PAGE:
Some good and bad news for your Tuesday. Not exactly an aureate report on small businesses, but at least optimism is up. On the other hand, inventories increased, a sign usually linked to slow demand. I think I have other posts about inventories... Hmm... Can't remember. Anyway, that's the way it is:

http://blogs.wsj.com/economics/2012/03/13/small-business-optimism-hits-new-4-year-high/?mod=WSJBlog

Monday, March 12, 2012

Mazi's Link O' the Day

If you've been following Attorney General Eric Holder's statements, you know there's a bit of controversy swirling around the President's "supposed" right to kill American citizens he deems "terrorists," or something to that effect. I agree with the following letter, sent in response:

http://cafehayek.com/2012/03/power-always-demands-more.html

Thursday, March 8, 2012

Mazi's Link O' the Day

Let's take a look at France. Francois Hollande, a presidential candidate in that country has proposed a 75% top tax rate. The main opposition? Professional football (soccer):

http://marginalrevolution.com/marginalrevolution/2012/03/the-public-choice-of-higher-french-tax-rates.html?utm_source=feedburner&utm_medium=feed&utm_campaign=Feed%3A+marginalrevolution%2Ffeed+%28Marginal+Revolution%29

Wednesday, March 7, 2012

Mazi's Link O' the Day

Greg Mankiw is advising Mitt Romney, whose previous industry-of-residence, private equity, has come under fire. Many people have looked at Romney's wealth and compared it to his paltry tax rate, the benefit of "carried interest." Mankiw tried to defend this rate in print. Here's a rebuttal:

http://baselinescenario.com/2012/03/06/greg-mankiws-contorted-defense-of-mitt-romney/

Tuesday, March 6, 2012

Mazi's Link O' the Day

A good note for the Republican candidates who wish to do away with the Federal Reserve? That may be true, but the general timbre of this article should be kept in mind by all would-be reformers:

http://epicureandealmaker.blogspot.com/2012/03/chesterton-fence.html

Monday, March 5, 2012

Sunday, March 4, 2012

Thanks for Helping!



"Patent holding company"

"Non-practicing entity"

Names like these sound official and respectable. But what about "patent troll?"

I wasn't aware of their existence till recently, as I was perusing the Internet for information on patents. A friend and I have recently founded a technology start-up, so, of course, we're looking into patenting our product. I'm not trained in law, but I can imagine the legal process for filing is quite obtuse. And, naturally, where there are confusing processes afoot, there are opportunities to make money. What these patent trolls do, apparently, is hold a trove of patents, not using them, but merely hanging on to them. Then when some, usually large and rich, company tries to file for a new product, said troll jumps out of the bushes and shouts "aha!" and slaps forth an enormous lawsuit.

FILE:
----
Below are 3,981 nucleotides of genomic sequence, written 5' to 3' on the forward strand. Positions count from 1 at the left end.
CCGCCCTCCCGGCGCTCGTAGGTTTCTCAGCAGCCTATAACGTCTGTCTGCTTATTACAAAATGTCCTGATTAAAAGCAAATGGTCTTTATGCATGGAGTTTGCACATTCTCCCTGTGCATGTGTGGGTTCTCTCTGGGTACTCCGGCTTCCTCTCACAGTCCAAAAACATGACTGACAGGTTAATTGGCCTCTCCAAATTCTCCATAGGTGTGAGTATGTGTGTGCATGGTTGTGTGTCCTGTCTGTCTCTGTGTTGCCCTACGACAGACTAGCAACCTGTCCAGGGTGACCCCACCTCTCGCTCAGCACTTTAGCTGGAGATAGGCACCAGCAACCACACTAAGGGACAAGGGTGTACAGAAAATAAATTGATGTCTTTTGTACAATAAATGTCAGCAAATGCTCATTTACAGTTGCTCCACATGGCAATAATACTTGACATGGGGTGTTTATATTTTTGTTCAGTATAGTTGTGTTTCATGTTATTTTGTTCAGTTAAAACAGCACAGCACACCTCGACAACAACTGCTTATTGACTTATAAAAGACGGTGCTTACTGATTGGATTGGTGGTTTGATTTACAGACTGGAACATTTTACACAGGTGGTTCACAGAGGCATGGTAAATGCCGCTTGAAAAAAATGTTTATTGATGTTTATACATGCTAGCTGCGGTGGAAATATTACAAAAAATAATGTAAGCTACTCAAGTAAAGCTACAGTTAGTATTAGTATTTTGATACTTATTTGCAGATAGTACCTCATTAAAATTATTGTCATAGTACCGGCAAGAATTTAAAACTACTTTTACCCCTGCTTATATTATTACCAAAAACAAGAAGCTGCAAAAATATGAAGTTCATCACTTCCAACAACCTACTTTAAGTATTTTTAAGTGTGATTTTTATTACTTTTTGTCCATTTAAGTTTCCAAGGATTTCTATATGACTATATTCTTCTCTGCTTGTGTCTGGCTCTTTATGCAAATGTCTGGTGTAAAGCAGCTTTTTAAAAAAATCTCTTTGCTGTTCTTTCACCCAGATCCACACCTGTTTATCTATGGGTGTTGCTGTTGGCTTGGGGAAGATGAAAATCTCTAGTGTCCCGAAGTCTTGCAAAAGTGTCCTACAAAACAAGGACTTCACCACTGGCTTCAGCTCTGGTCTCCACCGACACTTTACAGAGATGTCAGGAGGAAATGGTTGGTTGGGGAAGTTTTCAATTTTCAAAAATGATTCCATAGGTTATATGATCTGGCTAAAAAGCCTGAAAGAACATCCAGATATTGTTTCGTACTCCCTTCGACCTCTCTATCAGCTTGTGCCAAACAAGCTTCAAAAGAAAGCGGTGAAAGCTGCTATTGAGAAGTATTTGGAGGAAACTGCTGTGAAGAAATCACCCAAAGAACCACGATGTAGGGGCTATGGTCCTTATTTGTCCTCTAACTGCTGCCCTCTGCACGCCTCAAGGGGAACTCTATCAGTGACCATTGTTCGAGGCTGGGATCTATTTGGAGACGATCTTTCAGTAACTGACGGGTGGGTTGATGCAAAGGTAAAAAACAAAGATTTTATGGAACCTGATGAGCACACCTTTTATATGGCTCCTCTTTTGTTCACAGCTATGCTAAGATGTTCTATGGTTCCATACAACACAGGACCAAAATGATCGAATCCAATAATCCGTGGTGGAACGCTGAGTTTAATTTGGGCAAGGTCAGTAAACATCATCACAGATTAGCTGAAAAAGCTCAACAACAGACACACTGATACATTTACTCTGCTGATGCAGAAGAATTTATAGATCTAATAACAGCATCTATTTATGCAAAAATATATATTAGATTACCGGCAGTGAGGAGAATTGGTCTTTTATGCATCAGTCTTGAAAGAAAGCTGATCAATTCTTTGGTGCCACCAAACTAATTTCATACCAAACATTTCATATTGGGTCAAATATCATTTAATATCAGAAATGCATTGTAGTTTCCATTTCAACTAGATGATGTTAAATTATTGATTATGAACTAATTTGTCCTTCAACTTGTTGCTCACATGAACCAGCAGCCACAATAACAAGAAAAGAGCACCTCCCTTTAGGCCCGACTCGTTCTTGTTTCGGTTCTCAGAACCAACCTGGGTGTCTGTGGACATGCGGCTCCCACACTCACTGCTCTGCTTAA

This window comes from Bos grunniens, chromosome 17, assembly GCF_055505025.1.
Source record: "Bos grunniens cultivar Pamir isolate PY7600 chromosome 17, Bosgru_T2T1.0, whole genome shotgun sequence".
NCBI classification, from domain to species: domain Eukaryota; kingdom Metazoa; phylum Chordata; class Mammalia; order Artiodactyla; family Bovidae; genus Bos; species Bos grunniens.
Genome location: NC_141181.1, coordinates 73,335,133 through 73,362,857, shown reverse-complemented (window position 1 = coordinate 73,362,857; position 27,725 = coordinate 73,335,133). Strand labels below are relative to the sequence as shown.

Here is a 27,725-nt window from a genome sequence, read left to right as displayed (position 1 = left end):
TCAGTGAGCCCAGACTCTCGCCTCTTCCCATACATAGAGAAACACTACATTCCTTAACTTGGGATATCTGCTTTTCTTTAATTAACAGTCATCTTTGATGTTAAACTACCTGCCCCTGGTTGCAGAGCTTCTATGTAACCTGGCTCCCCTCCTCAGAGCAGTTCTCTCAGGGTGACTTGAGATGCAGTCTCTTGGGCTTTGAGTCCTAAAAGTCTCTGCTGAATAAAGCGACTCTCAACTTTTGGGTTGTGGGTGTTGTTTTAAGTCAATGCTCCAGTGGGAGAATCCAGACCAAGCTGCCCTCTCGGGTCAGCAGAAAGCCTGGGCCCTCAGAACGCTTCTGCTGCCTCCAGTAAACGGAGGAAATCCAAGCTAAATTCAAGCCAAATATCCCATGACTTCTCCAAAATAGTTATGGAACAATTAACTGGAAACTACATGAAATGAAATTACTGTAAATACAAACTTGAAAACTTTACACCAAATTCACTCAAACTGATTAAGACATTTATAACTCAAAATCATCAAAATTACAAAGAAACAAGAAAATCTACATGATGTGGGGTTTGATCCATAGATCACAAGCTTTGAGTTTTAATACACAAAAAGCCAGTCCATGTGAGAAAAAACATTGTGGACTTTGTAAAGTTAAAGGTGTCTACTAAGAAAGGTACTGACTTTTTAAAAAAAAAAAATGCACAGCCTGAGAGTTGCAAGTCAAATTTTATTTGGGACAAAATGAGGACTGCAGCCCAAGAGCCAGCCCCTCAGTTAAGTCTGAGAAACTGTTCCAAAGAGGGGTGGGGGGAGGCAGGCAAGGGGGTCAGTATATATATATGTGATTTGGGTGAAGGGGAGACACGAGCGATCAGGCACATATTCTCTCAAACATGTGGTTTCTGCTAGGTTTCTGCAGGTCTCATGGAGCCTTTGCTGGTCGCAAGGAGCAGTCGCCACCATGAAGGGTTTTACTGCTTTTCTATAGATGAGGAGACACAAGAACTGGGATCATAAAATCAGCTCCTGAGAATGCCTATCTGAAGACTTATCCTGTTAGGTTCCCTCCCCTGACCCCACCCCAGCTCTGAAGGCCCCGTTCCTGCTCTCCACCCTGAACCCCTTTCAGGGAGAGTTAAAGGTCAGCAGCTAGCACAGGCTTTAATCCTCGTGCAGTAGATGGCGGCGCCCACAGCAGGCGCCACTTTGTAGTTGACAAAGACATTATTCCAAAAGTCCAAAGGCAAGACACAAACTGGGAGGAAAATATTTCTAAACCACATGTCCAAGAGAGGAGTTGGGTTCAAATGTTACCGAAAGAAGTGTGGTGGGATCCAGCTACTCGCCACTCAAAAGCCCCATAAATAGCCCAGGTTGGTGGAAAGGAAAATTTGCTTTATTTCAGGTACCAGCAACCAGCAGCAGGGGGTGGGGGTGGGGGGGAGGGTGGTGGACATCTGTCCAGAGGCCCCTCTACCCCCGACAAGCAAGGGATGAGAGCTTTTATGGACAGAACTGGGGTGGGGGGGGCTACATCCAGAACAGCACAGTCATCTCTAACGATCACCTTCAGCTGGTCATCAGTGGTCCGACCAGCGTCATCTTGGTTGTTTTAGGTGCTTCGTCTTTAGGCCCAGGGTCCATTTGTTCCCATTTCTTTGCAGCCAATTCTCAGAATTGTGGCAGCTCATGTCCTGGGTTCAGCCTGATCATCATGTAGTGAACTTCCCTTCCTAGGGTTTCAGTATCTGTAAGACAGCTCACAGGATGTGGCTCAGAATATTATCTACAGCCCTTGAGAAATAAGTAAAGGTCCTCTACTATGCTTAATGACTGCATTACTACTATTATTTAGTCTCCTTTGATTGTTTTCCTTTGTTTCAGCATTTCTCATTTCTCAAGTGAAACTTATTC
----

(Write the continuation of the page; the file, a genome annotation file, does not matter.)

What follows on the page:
Perhaps the most well publicized patent troll "attack" was when NTP sued RIM, of Blackberry fame, over its patents. RIM settled to the tune of $612 million. The great, sad irony? It was fairly widely accepted that NTP's patents would be nullified to "prior art," which means there is evidence of the patented technology prior to the patent filing. However, the law does not care if the patents are eventually overturned. So long as NTP's name was written on those documents, they could sue.

Legal complications aside, this form of "business" is revolting to me. Although, easy money is hard to turn down. Patent trolls actively hurt growth by scaring new firms from entering the market, and possibly stopping or slowing down new innovation. These companies are about as helpful as a computer virus. Thanks guys! You should be ashamed of yourselves...

Mazi's Link O' the Day

One need only peruse the headlines to see how much buzz there is around bailouts and stimulus. Has it gone from aid to addiction:

http://www.tutor2u.net/blog/index.php/economics/comments/economies-hooked-on-central-bank-stimulants?utm_source=feedburner&utm_medium=feed&utm_campaign=Feed%3A+economics_news+%28tutor2u+Economics+Blog%29#When:09:23:39Z

Saturday, March 3, 2012

Mazi's Link O' the Day

Straight from Macro Theory, a brief discussion on sticky prices and how monetary policy should be adjusted to take account of them:

http://worthwhile.typepad.com/worthwhile_canadian_initi/2012/03/sticky-prices-vs-sticky-coordination-inflation-vs-ngdp-targeting.html

Friday, March 2, 2012

Santorum

Rick Santorum is a deeply troubled and misguided man. Here's the three things you need to know:

1. He wants to overturn Griswold v. Connecticut (which stopped states from banning contraception). Therefore, it follows that he wants our government to ban contraception. He has made it clear that his beliefs regarding contraception are based on religious teachings. Thus, Rick Santorum wants to enact laws explicitly based on religious doctrine. He also decries Islam and, more specifically, Sharia law as terribly oppressive and constricting. He denounces religious law, but he also supports it. Hypocrite.

2. He thinks that colleges are "indoctrination mills" and that Obama is a "snob" for boldly setting forth the goal that every American go to college. It's funny how the facts (http://www.collegeboard.com/prod_downloads/press/cost04/EducationPays2004.pdf) tend to make Santorum look like a fool.

3. He likens Obama and his opponents (progressives in general) to Hitler and Satan. I do not believe that he is using inflammatory rhetoric for the sake of being elected, rather, he truly believes that liberals are influenced by Satan. When one believes fellow Americans are evil incarnate, compromise becomes impossible, and oppression becomes likely. If he were elected, scary things could happen to liberals. 

I have nothing against informed, principled conservativism. Rick Santorum is not a conservative, he's an insular thinker with a world view that would be laughed out of even the 20th century. He shouldn't have a pulpit in the 21st.

Thursday, March 1, 2012